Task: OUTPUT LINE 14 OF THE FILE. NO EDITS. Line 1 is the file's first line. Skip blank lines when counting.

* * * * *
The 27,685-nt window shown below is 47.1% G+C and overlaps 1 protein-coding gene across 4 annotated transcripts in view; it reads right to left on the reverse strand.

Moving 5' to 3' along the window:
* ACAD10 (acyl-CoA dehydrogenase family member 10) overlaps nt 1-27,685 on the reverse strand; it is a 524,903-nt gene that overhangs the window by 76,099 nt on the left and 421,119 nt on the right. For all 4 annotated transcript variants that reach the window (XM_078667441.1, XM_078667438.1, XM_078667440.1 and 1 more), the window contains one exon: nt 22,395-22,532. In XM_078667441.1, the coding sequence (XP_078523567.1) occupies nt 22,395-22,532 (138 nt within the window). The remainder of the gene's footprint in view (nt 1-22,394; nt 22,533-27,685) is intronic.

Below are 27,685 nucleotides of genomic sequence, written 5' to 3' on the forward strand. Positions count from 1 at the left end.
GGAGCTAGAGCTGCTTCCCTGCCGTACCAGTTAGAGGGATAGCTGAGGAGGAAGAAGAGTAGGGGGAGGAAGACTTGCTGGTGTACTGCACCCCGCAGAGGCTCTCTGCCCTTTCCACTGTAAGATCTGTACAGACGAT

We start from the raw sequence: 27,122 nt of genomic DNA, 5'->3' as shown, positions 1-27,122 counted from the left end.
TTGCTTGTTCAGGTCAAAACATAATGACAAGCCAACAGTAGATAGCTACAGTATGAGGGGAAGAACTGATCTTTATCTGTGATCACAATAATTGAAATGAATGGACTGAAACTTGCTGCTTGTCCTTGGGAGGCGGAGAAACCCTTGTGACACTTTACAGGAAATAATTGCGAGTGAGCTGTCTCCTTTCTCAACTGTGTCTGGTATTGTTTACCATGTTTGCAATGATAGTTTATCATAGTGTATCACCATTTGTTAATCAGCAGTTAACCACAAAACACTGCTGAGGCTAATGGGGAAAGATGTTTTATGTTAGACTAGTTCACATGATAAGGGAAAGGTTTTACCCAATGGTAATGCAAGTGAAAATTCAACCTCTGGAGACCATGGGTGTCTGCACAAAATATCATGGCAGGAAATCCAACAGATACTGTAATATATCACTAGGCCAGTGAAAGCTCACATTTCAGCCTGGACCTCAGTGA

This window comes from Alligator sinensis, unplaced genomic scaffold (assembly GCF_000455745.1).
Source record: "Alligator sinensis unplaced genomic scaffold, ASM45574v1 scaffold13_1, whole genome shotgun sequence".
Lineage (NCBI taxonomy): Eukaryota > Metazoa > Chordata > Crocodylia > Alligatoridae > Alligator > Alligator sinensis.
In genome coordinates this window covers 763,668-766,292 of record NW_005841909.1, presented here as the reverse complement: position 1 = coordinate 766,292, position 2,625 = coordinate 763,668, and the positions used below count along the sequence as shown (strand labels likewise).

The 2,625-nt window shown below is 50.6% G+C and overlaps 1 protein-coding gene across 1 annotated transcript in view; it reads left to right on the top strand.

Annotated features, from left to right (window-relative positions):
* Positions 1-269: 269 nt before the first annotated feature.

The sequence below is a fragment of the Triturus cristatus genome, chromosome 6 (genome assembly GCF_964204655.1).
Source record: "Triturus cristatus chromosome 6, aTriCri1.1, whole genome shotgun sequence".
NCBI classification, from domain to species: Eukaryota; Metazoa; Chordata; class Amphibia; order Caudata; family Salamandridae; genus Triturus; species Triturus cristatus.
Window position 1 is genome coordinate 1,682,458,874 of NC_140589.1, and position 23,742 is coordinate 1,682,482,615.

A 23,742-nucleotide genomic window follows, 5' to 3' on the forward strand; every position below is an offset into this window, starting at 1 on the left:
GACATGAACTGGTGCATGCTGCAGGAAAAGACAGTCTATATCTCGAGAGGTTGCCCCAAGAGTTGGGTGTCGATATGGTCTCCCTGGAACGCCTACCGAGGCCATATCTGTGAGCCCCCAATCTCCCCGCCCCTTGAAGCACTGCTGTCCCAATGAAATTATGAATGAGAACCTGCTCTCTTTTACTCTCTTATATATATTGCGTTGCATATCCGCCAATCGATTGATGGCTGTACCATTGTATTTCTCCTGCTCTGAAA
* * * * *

* Positions 1-269: 269 nt before the first annotated feature.